A polyfill for the MutationObserver API (can I use?). The polyfill is more cause we can than should (with subtree at any rate)... It's async and uses a recursive timeout fallback (default checks changes every 30ms + runtime) instead of using the deprecated DOM3 MutationEvents so theoretically can support virtually any environment.
$ npm install mutationobserver-shim $ bower install MutationObserver-shim
setTimeout(every ~30 ms) rather than using a
setImmediatepolyfill; so calls will be made less frequently and likely with more data than the standard MutationObserver. In addition, it can miss changes that occur and then are lost in the interval window.
childListobserver listeners with several mutations with only 1 addedNode or removed node per mutation. With the standard you would have 1 call with multiple nodes in addedNodes and removedNodes node lists.
subtreechanges in node order (eg first element gets swapped with last) should fire a
removedNodemutation but the correct node may not always be identified.
removedNodesare arrays instead of
oldValueis always called with attribute changes
previousSiblingcorrectfullness is questionable (hard to know if the order of appended items). I'd suggest not relying on them anyway (my tests are extremely permissive with these attributes)
Currently supports the following MutationObserverInit properties:
styleattribute may not be matched in ie<8.
textNodesvalues and not, like in webkit, where setting .innerHTML will add a characterData mutation.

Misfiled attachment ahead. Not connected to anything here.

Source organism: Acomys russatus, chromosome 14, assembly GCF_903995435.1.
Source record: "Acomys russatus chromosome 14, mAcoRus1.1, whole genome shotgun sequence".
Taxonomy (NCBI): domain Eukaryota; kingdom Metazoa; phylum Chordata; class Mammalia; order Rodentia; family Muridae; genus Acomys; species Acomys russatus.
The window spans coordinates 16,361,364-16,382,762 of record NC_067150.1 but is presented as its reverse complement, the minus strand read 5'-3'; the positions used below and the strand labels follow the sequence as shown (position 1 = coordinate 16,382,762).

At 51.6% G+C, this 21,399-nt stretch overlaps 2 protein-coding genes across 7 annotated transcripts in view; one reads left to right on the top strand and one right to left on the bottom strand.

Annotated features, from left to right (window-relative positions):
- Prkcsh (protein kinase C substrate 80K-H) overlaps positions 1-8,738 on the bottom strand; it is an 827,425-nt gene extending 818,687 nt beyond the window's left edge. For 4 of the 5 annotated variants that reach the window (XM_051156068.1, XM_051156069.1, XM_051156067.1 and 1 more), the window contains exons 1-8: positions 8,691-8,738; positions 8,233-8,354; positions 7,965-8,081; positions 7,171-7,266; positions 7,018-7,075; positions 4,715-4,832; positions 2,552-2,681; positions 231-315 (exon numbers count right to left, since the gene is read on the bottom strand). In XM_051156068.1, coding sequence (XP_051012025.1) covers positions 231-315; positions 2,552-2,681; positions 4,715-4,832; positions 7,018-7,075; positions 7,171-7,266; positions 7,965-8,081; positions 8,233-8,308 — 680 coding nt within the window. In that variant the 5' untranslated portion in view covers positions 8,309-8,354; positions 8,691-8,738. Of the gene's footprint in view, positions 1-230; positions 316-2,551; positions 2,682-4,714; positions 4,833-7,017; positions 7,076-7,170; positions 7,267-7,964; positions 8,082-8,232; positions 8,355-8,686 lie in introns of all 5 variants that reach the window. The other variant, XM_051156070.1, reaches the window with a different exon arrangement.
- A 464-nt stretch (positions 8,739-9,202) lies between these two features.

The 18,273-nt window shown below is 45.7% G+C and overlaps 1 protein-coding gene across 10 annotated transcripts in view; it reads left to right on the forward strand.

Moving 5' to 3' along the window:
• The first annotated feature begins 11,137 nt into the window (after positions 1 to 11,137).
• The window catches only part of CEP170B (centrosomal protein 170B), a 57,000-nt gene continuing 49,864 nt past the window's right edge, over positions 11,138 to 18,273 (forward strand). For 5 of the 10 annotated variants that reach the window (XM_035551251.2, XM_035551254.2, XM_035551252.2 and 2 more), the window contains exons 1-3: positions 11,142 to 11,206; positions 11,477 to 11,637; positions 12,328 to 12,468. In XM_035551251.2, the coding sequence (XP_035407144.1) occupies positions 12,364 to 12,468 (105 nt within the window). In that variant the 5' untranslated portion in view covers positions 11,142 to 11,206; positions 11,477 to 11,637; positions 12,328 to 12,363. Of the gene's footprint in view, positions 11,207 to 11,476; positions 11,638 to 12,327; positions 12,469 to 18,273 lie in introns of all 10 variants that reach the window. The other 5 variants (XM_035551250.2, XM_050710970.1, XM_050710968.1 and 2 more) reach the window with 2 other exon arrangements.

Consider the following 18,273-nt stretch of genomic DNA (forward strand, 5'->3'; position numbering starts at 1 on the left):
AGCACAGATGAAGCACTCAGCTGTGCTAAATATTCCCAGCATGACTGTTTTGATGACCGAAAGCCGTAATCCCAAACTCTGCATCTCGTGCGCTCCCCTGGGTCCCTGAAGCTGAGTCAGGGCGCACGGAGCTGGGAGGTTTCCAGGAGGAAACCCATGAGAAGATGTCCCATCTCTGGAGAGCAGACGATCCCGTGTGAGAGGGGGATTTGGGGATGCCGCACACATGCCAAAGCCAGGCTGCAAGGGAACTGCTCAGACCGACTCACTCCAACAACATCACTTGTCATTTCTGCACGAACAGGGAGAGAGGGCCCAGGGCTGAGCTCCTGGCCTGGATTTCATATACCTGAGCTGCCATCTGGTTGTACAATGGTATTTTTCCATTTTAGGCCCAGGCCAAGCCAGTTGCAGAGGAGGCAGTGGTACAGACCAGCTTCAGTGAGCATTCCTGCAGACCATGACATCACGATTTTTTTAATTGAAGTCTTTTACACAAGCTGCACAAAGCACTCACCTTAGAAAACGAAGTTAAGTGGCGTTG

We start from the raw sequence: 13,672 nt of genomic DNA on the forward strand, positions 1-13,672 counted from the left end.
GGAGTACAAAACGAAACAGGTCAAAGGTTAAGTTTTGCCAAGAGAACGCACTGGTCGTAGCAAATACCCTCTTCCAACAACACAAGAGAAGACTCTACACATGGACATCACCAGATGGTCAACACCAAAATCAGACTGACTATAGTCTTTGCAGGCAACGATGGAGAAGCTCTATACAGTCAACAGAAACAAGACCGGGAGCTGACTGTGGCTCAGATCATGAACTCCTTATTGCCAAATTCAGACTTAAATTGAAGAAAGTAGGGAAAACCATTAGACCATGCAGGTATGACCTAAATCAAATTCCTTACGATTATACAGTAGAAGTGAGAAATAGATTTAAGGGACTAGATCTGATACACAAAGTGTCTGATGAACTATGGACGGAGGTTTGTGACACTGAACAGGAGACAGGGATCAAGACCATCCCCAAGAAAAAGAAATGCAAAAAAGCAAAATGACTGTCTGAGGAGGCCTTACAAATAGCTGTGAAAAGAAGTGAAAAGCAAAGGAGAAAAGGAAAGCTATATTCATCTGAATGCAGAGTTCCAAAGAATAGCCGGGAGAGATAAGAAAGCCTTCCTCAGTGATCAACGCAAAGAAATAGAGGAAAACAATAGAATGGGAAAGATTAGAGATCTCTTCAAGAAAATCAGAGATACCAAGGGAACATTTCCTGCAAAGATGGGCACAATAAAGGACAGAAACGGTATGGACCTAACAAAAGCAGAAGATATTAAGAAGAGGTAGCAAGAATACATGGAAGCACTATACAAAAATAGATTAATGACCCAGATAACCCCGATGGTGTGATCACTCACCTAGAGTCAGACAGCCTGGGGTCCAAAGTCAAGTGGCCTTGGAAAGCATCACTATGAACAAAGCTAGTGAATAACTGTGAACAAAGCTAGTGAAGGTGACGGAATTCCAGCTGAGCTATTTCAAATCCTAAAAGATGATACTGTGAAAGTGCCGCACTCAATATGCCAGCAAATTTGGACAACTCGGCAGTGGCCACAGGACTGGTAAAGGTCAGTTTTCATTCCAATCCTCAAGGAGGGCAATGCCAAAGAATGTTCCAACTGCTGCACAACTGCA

By default, the polyfill will check observed nodes about 25 times per second (30 ms interval) for mutations. Try running these jsperf.com tests and the JSLitmus tests in the test suite for usage performance tests. It may be worthwile to adapt
MutationObserver._period based on UA or heuristics (todo).
From my tests observing any size element without
subtree enabled is relatively cheap. Although I've optimized the subtree check to the best of my abilities it can be costly on large trees. You can draw your own conclusions based on the JSLitmus and jsperf tests noting that you can expect the
mo to do its check 28+ times a second (by default).
Although supported, I'd recommend against watching
attributes on the
subtree on large structures, as the check is complex and expensive on terrible hardware like my phone :(
The included minified file has been tuned for performance.
I've tested and verified compatibility in the following browsers + these Sauce browsers
Try running the test suite and see some simple example usage:
See http://dev.opera.com/articles/view/mutation-observers-tutorial/ for some sample usage.